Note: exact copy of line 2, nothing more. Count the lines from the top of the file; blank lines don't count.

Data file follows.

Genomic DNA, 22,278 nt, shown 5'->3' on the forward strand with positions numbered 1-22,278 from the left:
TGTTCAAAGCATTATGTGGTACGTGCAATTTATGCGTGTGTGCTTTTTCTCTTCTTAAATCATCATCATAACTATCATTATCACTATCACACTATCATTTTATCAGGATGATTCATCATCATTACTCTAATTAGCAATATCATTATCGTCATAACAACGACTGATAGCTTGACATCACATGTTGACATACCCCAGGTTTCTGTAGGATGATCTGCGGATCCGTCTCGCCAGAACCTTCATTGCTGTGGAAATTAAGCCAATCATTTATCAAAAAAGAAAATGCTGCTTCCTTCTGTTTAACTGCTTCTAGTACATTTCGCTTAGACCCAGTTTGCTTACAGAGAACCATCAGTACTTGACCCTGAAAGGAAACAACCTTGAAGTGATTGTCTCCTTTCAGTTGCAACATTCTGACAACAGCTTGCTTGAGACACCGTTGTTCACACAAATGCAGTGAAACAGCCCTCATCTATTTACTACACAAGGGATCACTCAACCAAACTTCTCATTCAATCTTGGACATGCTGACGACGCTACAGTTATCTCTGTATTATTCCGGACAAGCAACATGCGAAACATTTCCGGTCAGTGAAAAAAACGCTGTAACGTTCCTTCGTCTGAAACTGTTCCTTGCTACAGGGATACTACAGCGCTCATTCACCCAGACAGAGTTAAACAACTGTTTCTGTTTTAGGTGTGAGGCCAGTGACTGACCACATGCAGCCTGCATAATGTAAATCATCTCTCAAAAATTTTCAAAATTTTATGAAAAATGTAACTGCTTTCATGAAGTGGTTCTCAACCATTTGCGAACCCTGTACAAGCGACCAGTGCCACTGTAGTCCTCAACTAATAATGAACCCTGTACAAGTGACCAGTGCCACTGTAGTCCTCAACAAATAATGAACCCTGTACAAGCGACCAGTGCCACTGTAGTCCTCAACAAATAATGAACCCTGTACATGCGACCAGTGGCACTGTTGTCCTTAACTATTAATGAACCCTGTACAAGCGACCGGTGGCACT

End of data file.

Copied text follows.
TGTTCAAAGCATTATGTGGTACGTGCAATTTATGCGTGTGTGCTTTTTCTCTTCTTAAATCATCATCATAACTATCATTATCACTATCACACTATCATTTTATCAGGATGATTCATCATCATTACTCTAATTAGCAATATCATTATCGTCATAACAACGACTGATAGCTTGACATCACATGTTGACATACCCCAGGTTTCTGTAGGATGATCTGCGGATCCGTCTCGCCAGAACCTTCATTGCTGTGGAAATTAAGCCAATCATTTATCAAAAAAGAAAATGCTGCTTCCTTCTGTTTAACTGCTTCTAGTACATTTCGCTTAGACCCAGTTTGCTTACAGAGAACCATCAGTACTTGACCCTGAAAGGAAACAACCTTGAAGTGATTGTCTCCTTTCAGTTGCAACATTCTGACAACAGCTTGCTTGAGACACCGTTGTTCACACAAATGCAGTGAAACAGCCCTCATCTATTTACTACACAAGGGATCACTCAACCAAACTTCTCATTCAATCTTGGACATGCTGACGACGCTACAGTTATCTCTGTATTATTCCGGACAAGCAACATGCGAAACATTTCCGGTCAGTGAAAAAAACGCTGTAACGTTCCTTCGTCTGAAACTGTTCCTTGCTACAGGGATACTACAGCGCTCATTCACCCAGACAGAGTTAAACAACTGTTTCTGTTTTAGGTGTGAGGCCAGTGACTGACCACATGCAGCCTGCATAATGTAAATCATCTCTCAAAAATTTTCAAAATTTTATGAAAAATGTAACTGCTTTCATGAAGTGGTTCTCAACCATTTGCGAACCCTGTACAAGCGACCAGTGCCACTGTAGTCCTCAACTAATAATGAACCCTGTACAAGTGACCAGTGCCACTGTAGTCCTCAACAAATAATGAACCCTGTACAAGCGACCAGTGCCACTGTAGTCCTCAACAAATAATGAACCCTGTACATGCGACCAGTGGCACTGTTGTCCTTAACTATTAATGAACCCTGTACAAGCGACCGGTGGCACT